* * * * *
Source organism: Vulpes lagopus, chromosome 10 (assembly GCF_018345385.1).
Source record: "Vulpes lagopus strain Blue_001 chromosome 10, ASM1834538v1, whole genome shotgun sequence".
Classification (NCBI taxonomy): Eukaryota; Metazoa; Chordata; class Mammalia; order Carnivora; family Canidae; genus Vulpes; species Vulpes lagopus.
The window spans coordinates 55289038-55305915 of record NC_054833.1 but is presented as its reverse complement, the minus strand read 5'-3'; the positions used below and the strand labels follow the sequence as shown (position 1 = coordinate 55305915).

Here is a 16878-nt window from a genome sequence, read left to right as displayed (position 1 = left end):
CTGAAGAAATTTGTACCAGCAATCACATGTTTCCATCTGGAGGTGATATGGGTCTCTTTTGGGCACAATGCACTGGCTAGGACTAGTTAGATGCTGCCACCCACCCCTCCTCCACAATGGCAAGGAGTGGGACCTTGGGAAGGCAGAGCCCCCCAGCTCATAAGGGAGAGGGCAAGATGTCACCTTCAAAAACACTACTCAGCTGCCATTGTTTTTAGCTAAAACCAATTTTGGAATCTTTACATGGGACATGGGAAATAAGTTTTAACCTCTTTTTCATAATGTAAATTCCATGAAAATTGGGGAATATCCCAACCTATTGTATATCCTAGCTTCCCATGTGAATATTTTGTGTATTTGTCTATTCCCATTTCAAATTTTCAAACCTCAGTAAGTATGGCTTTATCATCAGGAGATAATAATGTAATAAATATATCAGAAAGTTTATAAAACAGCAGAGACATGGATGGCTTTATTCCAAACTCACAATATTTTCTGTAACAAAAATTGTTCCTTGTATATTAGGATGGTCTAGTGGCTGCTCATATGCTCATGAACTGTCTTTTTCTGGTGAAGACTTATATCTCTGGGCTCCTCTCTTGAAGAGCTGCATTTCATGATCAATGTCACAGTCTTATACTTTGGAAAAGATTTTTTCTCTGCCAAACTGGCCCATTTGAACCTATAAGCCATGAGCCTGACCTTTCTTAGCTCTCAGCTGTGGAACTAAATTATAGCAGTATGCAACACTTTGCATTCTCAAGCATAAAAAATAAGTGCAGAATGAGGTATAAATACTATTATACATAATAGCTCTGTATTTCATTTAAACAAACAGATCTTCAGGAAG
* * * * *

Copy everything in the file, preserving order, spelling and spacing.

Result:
Source organism: Vulpes lagopus, chromosome 10 (assembly GCF_018345385.1).
Source record: "Vulpes lagopus strain Blue_001 chromosome 10, ASM1834538v1, whole genome shotgun sequence".
Classification (NCBI taxonomy): Eukaryota; Metazoa; Chordata; class Mammalia; order Carnivora; family Canidae; genus Vulpes; species Vulpes lagopus.
The window spans coordinates 55289038-55305915 of record NC_054833.1 but is presented as its reverse complement, the minus strand read 5'-3'; the positions used below and the strand labels follow the sequence as shown (position 1 = coordinate 55305915).

Here is a 16878-nt window from a genome sequence, read left to right as displayed (position 1 = left end):
CTGAAGAAATTTGTACCAGCAATCACATGTTTCCATCTGGAGGTGATATGGGTCTCTTTTGGGCACAATGCACTGGCTAGGACTAGTTAGATGCTGCCACCCACCCCTCCTCCACAATGGCAAGGAGTGGGACCTTGGGAAGGCAGAGCCCCCCAGCTCATAAGGGAGAGGGCAAGATGTCACCTTCAAAAACACTACTCAGCTGCCATTGTTTTTAGCTAAAACCAATTTTGGAATCTTTACATGGGACATGGGAAATAAGTTTTAACCTCTTTTTCATAATGTAAATTCCATGAAAATTGGGGAATATCCCAACCTATTGTATATCCTAGCTTCCCATGTGAATATTTTGTGTATTTGTCTATTCCCATTTCAAATTTTCAAACCTCAGTAAGTATGGCTTTATCATCAGGAGATAATAATGTAATAAATATATCAGAAAGTTTATAAAACAGCAGAGACATGGATGGCTTTATTCCAAACTCACAATATTTTCTGTAACAAAAATTGTTCCTTGTATATTAGGATGGTCTAGTGGCTGCTCATATGCTCATGAACTGTCTTTTTCTGGTGAAGACTTATATCTCTGGGCTCCTCTCTTGAAGAGCTGCATTTCATGATCAATGTCACAGTCTTATACTTTGGAAAAGATTTTTTCTCTGCCAAACTGGCCCATTTGAACCTATAAGCCATGAGCCTGACCTTTCTTAGCTCTCAGCTGTGGAACTAAATTATAGCAGTATGCAACACTTTGCATTCTCAAGCATAAAAAATAAGTGCAGAATGAGGTATAAATACTATTATACATAATAGCTCTGTATTTCATTTAAACAAACAGATCTTCAGGAAG